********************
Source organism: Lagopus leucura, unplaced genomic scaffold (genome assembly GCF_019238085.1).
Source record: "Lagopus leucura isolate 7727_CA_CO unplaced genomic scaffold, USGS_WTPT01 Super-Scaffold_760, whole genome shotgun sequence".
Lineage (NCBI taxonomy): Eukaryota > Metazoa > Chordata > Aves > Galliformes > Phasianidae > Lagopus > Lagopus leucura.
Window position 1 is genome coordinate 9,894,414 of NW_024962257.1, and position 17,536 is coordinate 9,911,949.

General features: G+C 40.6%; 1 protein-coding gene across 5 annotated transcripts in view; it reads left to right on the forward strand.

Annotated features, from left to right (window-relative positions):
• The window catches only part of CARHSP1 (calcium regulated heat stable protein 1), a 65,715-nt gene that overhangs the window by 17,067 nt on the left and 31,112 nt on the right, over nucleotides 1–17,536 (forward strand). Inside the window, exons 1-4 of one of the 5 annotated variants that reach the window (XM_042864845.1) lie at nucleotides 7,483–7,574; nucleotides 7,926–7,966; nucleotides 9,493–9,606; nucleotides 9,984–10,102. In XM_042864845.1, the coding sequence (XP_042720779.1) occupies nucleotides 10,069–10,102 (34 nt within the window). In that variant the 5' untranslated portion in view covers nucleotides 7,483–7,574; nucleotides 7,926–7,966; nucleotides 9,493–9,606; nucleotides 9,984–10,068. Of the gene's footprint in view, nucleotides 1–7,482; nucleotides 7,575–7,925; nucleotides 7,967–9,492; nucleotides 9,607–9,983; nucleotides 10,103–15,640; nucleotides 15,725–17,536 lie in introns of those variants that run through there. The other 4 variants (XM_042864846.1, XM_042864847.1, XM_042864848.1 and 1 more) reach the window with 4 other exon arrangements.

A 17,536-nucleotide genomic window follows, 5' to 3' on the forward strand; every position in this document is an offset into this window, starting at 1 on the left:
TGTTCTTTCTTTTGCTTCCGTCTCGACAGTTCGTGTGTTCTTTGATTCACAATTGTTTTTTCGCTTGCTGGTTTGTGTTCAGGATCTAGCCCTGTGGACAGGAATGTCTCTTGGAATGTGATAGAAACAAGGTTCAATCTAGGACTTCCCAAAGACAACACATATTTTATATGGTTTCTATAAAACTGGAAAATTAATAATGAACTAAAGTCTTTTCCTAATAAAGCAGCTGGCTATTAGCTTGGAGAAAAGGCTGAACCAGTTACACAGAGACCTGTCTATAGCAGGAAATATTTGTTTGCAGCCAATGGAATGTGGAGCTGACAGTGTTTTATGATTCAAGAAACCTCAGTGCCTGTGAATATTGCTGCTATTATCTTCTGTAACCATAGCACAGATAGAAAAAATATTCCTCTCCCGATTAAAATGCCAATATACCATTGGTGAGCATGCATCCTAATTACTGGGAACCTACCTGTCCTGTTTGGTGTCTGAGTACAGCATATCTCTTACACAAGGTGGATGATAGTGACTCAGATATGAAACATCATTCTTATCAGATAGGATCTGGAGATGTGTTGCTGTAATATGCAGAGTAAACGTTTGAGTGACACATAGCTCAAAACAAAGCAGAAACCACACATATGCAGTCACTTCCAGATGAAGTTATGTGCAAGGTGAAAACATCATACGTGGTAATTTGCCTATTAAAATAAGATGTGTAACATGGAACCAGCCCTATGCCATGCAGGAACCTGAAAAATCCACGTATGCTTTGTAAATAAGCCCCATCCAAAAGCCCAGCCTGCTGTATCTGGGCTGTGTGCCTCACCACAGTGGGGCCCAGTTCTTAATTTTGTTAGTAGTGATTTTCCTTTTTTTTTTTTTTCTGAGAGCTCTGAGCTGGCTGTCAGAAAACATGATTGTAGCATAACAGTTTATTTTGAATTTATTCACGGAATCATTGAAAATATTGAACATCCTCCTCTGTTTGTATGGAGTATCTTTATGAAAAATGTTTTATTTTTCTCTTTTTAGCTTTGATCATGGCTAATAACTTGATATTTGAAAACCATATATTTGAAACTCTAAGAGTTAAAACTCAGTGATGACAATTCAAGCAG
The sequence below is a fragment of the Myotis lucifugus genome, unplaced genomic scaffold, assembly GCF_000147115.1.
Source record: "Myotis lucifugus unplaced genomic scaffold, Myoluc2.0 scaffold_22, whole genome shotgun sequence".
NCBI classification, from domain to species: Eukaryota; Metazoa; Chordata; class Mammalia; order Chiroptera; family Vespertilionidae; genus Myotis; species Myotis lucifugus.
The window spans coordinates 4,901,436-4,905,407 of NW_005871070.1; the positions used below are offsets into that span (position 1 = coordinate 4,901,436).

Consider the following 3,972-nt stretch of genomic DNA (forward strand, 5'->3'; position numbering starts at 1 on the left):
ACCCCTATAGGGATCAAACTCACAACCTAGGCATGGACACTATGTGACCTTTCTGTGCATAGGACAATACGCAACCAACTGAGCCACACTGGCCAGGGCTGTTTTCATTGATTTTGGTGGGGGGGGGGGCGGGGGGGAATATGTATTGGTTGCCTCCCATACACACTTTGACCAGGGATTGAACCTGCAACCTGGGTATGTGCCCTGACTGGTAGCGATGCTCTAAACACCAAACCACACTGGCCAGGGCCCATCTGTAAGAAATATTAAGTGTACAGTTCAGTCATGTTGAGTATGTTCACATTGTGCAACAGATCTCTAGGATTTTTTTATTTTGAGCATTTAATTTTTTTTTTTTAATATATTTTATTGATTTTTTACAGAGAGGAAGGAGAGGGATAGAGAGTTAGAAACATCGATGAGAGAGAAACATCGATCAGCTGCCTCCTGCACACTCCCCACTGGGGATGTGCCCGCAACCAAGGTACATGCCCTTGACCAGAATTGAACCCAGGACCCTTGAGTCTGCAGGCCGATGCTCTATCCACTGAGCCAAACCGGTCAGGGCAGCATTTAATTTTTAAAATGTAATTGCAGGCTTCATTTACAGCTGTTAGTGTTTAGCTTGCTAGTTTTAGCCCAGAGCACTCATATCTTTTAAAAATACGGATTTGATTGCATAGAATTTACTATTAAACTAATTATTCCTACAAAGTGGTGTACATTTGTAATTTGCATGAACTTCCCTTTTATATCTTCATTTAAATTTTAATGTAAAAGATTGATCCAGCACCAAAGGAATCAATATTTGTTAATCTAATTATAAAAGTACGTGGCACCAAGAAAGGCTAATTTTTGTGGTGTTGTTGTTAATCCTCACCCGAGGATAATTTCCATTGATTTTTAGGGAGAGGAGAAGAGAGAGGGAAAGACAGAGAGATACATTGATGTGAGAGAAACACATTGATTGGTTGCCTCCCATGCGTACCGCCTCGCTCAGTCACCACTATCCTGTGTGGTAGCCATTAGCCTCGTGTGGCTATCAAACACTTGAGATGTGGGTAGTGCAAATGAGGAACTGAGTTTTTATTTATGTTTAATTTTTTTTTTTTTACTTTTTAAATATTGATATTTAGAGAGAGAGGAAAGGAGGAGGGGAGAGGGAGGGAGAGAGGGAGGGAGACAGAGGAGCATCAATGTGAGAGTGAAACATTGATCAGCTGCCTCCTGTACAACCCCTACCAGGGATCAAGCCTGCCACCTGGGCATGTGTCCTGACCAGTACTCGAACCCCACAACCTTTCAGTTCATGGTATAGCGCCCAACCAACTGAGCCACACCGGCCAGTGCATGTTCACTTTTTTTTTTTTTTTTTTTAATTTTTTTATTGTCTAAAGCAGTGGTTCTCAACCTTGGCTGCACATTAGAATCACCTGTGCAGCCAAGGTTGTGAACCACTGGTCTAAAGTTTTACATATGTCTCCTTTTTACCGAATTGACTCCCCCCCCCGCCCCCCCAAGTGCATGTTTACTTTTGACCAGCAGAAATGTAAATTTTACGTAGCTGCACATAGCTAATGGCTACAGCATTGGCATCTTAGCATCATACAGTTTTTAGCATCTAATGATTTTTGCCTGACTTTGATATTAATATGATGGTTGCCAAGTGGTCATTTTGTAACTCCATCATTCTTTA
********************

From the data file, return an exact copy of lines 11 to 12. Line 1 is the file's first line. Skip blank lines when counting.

Source record: "Myotis lucifugus unplaced genomic scaffold, Myoluc2.0 scaffold_22, whole genome shotgun sequence".
NCBI classification, from domain to species: Eukaryota; Metazoa; Chordata; class Mammalia; order Chiroptera; family Vespertilionidae; genus Myotis; species Myotis lucifugus.